This Cake Without Eggs and Flour Was Made for Those Times.
I try to avoid clichés about cooking, but, by law, it’s hard for me not to talk about my grandmother. This has been especially difficult lately because she has lived a life that this pandemic has hardly changed. She rarely left the house – due to mobility issues, we hired someone to shop for her – she didn’t care about the customers, and most of the food she liked was freeze-friendly or shelf-stable.
Jewel was the only child who thrived on her own, and she really didn’t want anyone in her (rather large) home. Her husband inherited her entire system, but he let her decorate and furnish every room exactly the way she wanted, and spent most of his free time mowing the lawn, watching football, or quietly reading westerns on the couch. My father, my sisters and I were of course welcoming, although I believe she enjoyed us the most one at a time and for a limited number of days. She felt a little guilty about it, but I understand. (Three days is the longest time I can stand if there is one more person in my apartment, even one with whom I am deeply in love.)
Jewel hated cooking and grew up in poverty, which made her something of a culinary hacker even before the term even coined. Grandma’s Gem Recipes is full of condensed soup, jelly, and cake mixes, save for a few anomalies such as filled eggs (called stuffed eggs for some reason) and meatloaf. But the vast majority of recipes – this pie, for example – will not be affected by a panic-induced shortage.
Many of you may recognize this cake for what it is – dulce de leche, poured into a confectionery shell – and this is what makes it a very “gem”. It’s flawlessly simple, painfully sweet and completely devoid of subtlety. He looks at you, daring to question its legitimacy, while at the same time giving you permission to put a whole can of caramelized dairy products right in your mouth. “Should you really avoid the sip of dulce de leche?” it requires.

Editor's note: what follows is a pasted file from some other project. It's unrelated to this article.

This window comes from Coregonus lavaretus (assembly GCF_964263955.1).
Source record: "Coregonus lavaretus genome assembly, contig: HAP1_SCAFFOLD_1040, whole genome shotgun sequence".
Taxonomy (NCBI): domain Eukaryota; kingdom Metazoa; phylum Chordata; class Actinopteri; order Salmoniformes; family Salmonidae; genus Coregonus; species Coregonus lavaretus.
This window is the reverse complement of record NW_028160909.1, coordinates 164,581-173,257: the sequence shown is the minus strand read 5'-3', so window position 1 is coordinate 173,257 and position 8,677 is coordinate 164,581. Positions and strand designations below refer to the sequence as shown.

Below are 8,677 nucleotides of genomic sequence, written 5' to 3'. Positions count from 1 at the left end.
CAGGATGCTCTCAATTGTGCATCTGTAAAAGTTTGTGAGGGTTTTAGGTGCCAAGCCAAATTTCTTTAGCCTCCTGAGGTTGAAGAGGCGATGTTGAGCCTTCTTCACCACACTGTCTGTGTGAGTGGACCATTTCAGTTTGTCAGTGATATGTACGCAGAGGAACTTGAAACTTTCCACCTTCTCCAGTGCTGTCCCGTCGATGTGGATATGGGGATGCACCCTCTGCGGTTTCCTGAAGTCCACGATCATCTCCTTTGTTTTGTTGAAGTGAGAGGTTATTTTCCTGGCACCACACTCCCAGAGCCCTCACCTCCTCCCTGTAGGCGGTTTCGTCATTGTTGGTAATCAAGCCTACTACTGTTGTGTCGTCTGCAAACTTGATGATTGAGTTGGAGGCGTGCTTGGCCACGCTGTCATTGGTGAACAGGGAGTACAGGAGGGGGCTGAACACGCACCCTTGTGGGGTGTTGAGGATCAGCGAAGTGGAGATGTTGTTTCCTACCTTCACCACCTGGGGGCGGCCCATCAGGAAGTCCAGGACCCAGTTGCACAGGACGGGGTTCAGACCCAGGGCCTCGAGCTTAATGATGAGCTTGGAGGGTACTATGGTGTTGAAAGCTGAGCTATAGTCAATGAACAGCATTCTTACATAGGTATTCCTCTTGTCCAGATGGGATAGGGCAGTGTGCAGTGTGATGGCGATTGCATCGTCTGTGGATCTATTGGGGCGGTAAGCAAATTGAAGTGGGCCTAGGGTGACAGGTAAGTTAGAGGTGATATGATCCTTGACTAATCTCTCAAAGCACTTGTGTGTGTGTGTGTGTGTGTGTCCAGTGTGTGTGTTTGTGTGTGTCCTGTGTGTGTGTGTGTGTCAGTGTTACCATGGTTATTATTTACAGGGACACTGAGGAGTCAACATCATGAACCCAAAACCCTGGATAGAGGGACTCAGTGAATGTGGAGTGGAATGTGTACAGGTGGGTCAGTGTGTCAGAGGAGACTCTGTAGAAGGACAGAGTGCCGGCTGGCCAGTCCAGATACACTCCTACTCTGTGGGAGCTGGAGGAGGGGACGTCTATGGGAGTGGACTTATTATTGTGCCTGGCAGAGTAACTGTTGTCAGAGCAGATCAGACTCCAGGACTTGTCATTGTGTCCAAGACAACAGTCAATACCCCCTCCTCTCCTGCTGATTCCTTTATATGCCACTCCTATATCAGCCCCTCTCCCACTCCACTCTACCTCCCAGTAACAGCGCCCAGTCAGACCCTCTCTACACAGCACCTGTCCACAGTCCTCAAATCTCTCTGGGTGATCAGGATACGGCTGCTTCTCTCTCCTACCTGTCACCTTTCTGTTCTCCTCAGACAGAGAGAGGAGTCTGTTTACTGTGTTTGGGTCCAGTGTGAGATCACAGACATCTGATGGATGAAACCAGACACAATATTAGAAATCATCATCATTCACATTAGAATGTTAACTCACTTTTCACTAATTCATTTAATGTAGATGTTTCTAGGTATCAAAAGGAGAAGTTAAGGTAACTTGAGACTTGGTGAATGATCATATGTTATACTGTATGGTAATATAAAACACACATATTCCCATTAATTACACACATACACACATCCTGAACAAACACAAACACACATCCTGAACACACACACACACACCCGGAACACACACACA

If all this seems too much, indecent, sweet to you, you can throw it into caramel. I remember my maternal grandmother (Rita) making a banoffi version of this banana slice pie, but a fresh apple would work too. Sliced Snickers will not diminish the sweetness, while salty peanuts will. I didn’t add anything to the filling, but sprinkled on individual pieces of pretzel crust along with a little Maldon. You can also add some vanilla or liquor to the filling, if you have one.
You can boil a can of sweetened condensed milk, as Jewel did, or use an instant pot.
To make this cake you will need:
- 1 crust, cooked and chilled (dough, pretzel, and salt are great options)
- 1 can of sweetened condensed milk
- 1 teaspoon vanilla or your favorite alcohol (I used Applejack)
- Any add-ons you like, like banana slices or chopped chocolate bars.
If you are cooking dulce de leche on the stove, simply immerse the sealed jar in a pot full of water and simmer for three hours, checking from time to time to see if it stays submerged. If you are using the Instant Pot, open the can, wrap it tightly with aluminum foil, and place it on the metal stand inside the Instant Pot. Add water to the insert until it reaches the middle of the can, close the instant pot and cook under high pressure for 50 minutes. When the cooking time has elapsed, manually release the pressure, open the pot and carefully remove the jar with tongs. Let it cool for at least 10 minutes, then transfer to a bowl, add extracts or rubbing alcohol if using, and stir until smooth.
If you’re adding fruit, place it in the cooled pie shell, then pour the caramel over the fruit. Smooth the top if necessary, let cool to room temperature, then refrigerate until cool. Slice, serve and enjoy a large glass of milk (if milk is available).